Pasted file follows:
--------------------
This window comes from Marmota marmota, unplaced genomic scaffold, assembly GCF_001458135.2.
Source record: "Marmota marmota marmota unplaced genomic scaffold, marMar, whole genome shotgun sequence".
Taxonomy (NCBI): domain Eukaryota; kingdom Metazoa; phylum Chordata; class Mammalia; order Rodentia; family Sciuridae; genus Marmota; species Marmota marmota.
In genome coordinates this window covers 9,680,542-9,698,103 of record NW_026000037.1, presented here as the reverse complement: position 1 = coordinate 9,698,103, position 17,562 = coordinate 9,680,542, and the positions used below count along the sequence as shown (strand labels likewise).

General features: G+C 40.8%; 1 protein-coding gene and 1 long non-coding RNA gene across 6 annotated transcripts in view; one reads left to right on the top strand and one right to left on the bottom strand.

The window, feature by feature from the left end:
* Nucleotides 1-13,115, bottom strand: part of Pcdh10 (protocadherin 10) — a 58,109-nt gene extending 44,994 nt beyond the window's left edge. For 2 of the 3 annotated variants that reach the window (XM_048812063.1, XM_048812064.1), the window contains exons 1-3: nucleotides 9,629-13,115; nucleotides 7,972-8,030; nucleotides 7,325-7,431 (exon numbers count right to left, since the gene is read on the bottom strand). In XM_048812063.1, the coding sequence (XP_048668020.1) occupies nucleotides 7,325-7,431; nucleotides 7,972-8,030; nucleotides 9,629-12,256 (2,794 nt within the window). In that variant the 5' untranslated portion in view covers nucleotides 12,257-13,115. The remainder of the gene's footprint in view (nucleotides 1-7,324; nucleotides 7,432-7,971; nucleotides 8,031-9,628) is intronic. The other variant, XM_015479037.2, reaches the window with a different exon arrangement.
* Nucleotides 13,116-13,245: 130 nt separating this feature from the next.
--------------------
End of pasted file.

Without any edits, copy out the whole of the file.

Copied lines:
This window comes from Marmota marmota, unplaced genomic scaffold, assembly GCF_001458135.2.
Source record: "Marmota marmota marmota unplaced genomic scaffold, marMar, whole genome shotgun sequence".
Taxonomy (NCBI): domain Eukaryota; kingdom Metazoa; phylum Chordata; class Mammalia; order Rodentia; family Sciuridae; genus Marmota; species Marmota marmota.
In genome coordinates this window covers 9,680,542-9,698,103 of record NW_026000037.1, presented here as the reverse complement: position 1 = coordinate 9,698,103, position 17,562 = coordinate 9,680,542, and the positions used below count along the sequence as shown (strand labels likewise).

General features: G+C 40.8%; 1 protein-coding gene and 1 long non-coding RNA gene across 6 annotated transcripts in view; one reads left to right on the top strand and one right to left on the bottom strand.

The window, feature by feature from the left end:
* Nucleotides 1-13,115, bottom strand: part of Pcdh10 (protocadherin 10) — a 58,109-nt gene extending 44,994 nt beyond the window's left edge. For 2 of the 3 annotated variants that reach the window (XM_048812063.1, XM_048812064.1), the window contains exons 1-3: nucleotides 9,629-13,115; nucleotides 7,972-8,030; nucleotides 7,325-7,431 (exon numbers count right to left, since the gene is read on the bottom strand). In XM_048812063.1, the coding sequence (XP_048668020.1) occupies nucleotides 7,325-7,431; nucleotides 7,972-8,030; nucleotides 9,629-12,256 (2,794 nt within the window). In that variant the 5' untranslated portion in view covers nucleotides 12,257-13,115. The remainder of the gene's footprint in view (nucleotides 1-7,324; nucleotides 7,432-7,971; nucleotides 8,031-9,628) is intronic. The other variant, XM_015479037.2, reaches the window with a different exon arrangement.
* Nucleotides 13,116-13,245: 130 nt separating this feature from the next.